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And all in just about 30 minutes. Yessss!

Caramelized Teriyaki Salmon with Sesame Toasted Buckwheat | halfbakedharvest.com @hbharvest

So today is all about this super simple, super quick and crazy delicious caramelized teriyaki salmon.

Teriyaki is one of my most loved sauces. As a kid, my dad would make a stir fry with grilled chicken in a teriyaki sauce, I always loved it. Now that I’ve grown up and cook on my own, I’ve learned that teriyaki sauce is actually so simple. It’s basically just reduced soy sauce, a little rice vinegar and a lot of ginger, at least  in today’s case.

FYI, I am on a HUGE ginger kick lately. I cannot get enough.

Since we are smack in the dead of winter, I felt like today might be a good day to have a summer-ish meal. I mean, to be honest you can make this recipe any day of the year, but for some reason, to me it feels a bit summery, you know?

Caramelized Teriyaki Salmon with Sesame Toasted Buckwheat-2

I dunno, maybe it’s the salmon, I tend to think of fish as more of a summer food, but yet I still cook it year round. Who knows!! What I do know is that this is one of those dinners (or lunches!) you make on a day when you need a little sunshine in your life, but the sun just will not pop out from behind those snowy clouds (or rain clouds depending on where you live).

Don’t get me wrong, there are A LOT of snowy days when all I crave is a big bowl of cheesy soup, and an even bigger bowl of pasta, but then there are the days when I am just like… well, SO over it all. Over the snow, over the cold and ready for warmth and tropical things. I know you know just what I am talking about.

This dish is perfect for those kinds of days. It’s fast, healthy, colorful and totally perfect for breaking out of the heavy winter food rut you may be in. It’s also totally satisfying! Hello, carbs, protein, sweetness, saltiness and a little bit of veggies too.

Complete meal!!

Caramelized Teriyaki Salmon with Sesame Toasted Buckwheat | halfbakedharvest.com @hbharvest

The salmon takes SO little time. I was inspired by this month’s issue of Bon Appetit to make a salmon teriyaki the simple, traditional way. So not a whole bunch of sugar and a gazillion other ingredients. These days it seems like teriyaki sauce has a whole bunch of ingredients that I personally cannot even pronounce. Even the homemade version seem to have a whole slew of ingredients and thickeners. NONE of that here. Just soy sauce, rice vinegar, sake, a pinch of sugar and ginger.

Promise it’s all you need to make a killer piece of salmon teriyaki. You first start by caramelizing the salmon in a skillet over high heat. I love this method of cooking salmon because it gets the outside sweet and crisp, but the inside stays moist and tender. You then simmer the teriyaki sauce down to a thin glaze and add the salmon. Done and done.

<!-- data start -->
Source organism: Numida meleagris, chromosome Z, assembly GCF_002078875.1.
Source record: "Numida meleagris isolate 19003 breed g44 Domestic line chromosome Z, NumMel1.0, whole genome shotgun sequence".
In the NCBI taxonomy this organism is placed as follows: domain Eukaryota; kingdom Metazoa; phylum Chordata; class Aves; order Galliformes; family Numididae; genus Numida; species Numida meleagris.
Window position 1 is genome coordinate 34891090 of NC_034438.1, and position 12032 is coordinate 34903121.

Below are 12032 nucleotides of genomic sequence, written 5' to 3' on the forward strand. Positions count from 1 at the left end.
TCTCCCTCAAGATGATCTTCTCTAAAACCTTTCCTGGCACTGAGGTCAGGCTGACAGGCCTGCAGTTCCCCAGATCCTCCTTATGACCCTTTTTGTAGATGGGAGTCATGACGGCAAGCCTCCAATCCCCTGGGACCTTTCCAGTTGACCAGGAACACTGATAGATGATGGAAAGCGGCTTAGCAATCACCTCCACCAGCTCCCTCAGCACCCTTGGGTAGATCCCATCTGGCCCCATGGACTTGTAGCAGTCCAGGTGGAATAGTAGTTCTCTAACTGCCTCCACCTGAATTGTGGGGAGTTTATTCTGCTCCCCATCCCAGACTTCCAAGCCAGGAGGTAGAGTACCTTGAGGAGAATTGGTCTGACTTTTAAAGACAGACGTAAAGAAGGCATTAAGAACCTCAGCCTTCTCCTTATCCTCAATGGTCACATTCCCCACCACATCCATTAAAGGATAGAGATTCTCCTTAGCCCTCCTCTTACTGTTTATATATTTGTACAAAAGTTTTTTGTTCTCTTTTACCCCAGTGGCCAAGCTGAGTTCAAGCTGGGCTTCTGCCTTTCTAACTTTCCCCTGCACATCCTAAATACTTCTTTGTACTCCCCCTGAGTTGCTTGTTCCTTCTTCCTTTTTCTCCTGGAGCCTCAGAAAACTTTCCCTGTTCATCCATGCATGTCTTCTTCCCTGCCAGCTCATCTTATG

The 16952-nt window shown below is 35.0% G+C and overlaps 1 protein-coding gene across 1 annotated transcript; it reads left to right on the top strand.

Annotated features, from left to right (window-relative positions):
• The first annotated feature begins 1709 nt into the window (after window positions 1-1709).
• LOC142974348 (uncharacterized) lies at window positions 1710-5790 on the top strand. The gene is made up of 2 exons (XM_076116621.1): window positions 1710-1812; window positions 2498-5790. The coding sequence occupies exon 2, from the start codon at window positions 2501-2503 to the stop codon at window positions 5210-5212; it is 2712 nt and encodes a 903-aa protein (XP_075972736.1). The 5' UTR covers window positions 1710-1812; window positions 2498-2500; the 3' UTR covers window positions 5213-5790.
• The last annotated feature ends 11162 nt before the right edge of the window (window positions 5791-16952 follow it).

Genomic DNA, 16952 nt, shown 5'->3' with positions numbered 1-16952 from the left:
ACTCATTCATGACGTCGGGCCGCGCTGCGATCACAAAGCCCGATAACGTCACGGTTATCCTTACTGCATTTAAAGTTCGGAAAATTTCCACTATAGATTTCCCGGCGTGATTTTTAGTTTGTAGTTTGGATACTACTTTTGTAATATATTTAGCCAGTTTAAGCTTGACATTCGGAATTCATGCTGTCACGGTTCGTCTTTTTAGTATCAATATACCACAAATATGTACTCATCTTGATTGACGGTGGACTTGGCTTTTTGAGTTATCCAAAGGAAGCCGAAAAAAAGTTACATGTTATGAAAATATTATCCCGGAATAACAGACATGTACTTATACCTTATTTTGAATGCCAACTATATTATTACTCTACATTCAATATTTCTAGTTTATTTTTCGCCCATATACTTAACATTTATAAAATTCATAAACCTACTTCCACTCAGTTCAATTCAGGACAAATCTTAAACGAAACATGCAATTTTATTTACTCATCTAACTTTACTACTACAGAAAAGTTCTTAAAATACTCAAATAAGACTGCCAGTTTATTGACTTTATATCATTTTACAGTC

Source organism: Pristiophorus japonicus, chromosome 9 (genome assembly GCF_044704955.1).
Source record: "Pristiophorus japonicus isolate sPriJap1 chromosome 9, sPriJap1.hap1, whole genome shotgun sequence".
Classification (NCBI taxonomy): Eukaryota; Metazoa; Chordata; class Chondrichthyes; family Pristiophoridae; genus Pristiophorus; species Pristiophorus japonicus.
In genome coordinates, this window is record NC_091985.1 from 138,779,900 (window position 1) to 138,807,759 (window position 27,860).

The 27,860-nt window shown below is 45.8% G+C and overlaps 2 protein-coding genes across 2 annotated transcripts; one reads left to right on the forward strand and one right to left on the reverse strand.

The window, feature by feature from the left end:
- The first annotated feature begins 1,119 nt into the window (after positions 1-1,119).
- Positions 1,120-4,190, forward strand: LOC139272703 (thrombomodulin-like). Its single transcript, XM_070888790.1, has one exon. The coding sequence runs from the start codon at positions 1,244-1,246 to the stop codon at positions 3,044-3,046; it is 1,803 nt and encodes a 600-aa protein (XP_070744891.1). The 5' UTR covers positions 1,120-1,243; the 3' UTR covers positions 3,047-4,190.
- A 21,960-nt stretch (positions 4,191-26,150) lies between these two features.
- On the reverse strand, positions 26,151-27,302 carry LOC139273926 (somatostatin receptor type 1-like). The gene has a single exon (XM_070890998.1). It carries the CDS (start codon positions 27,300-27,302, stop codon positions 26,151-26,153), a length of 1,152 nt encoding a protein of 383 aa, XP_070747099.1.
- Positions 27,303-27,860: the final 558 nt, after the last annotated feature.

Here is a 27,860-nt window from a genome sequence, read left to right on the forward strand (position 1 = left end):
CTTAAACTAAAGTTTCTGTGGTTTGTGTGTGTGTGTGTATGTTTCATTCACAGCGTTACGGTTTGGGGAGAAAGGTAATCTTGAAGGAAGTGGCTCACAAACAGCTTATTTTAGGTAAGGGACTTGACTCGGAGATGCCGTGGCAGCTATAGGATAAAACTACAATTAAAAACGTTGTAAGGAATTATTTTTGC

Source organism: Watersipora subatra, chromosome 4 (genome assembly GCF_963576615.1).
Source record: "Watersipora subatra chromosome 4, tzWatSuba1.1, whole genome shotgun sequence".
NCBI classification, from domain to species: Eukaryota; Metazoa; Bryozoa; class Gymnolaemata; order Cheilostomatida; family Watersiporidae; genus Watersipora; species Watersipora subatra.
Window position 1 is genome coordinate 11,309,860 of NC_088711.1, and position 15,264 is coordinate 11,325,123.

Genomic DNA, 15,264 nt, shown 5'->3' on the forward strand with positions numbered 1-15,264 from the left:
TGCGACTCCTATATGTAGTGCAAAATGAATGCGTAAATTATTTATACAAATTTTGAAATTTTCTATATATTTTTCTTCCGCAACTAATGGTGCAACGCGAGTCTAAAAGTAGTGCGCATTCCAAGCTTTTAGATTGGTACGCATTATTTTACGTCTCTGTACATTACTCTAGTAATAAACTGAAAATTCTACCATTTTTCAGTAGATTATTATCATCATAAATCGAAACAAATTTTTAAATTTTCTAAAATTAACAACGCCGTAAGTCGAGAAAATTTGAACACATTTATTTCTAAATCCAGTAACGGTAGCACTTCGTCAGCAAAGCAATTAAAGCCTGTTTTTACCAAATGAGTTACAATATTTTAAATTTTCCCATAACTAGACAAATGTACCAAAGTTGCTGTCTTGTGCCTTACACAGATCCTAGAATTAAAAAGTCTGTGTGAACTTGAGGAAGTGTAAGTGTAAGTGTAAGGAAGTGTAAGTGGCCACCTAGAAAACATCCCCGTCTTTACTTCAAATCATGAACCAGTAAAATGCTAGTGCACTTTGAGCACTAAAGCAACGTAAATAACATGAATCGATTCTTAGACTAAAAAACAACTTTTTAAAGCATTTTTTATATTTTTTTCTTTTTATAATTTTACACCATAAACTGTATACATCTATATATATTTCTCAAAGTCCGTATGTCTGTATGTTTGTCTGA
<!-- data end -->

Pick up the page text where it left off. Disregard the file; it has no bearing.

You see, so simple.

Caramelized Teriyaki Salmon with Sesame Toasted Buckwheat | halfbakedharvest.com @hbharvest

For my side dish I had a long debate in my head about whether or not I should use buckwheat noodles (aka soba noodles) or just cooked buckwheat. At the time I was feeling like all I ever tell you guys about are noodles, so I went with the regular old, cooked buckwheat. I have to admit though, I think I really prefer the soba noodles. That’s not to say that the buckwheat was not delicious, but just more that I REALLY like noodles. If you’re like me and are a big ole noodle person, you can sub cooked soba noodles in place of the buckwheat. Just toss them with the dressing and you”ll end up with sesame toasted buckwheat noodles. YUM!

And you guys?? That’s kind of it. No stories or rambles today, my brain is thinkin Friday, Friday, Friday and then it’s thinking oh no, I’m watching Asher for the next five days. What am I gonna do with her?

All you mom’s out there? Tell me, how do you work and have fun with you kids at the same time?

Also, what the heck do I do with her for FIVE days and FOUR nights?? I’m thinking we might go and make some pottery one day, and then if the weather is nice maybe go horseback riding, and then MAYBE, if I’m feeling super sisterly, I might take the little girl to get her nails done, because she would LOVE that. But see, I have this thing about getting my nails done. As in I hate it cause it totally weirds me out. Bad experience when I was younger… still makes me cringe.

UGH.

Caramelized Teriyaki Salmon with Sesame Toasted Buckwheat | halfbakedharvest.com @hbharvestCaramelized Teriyaki Salmon with Sesame Toasted Buckwheat | halfbakedharvest.com @hbharvest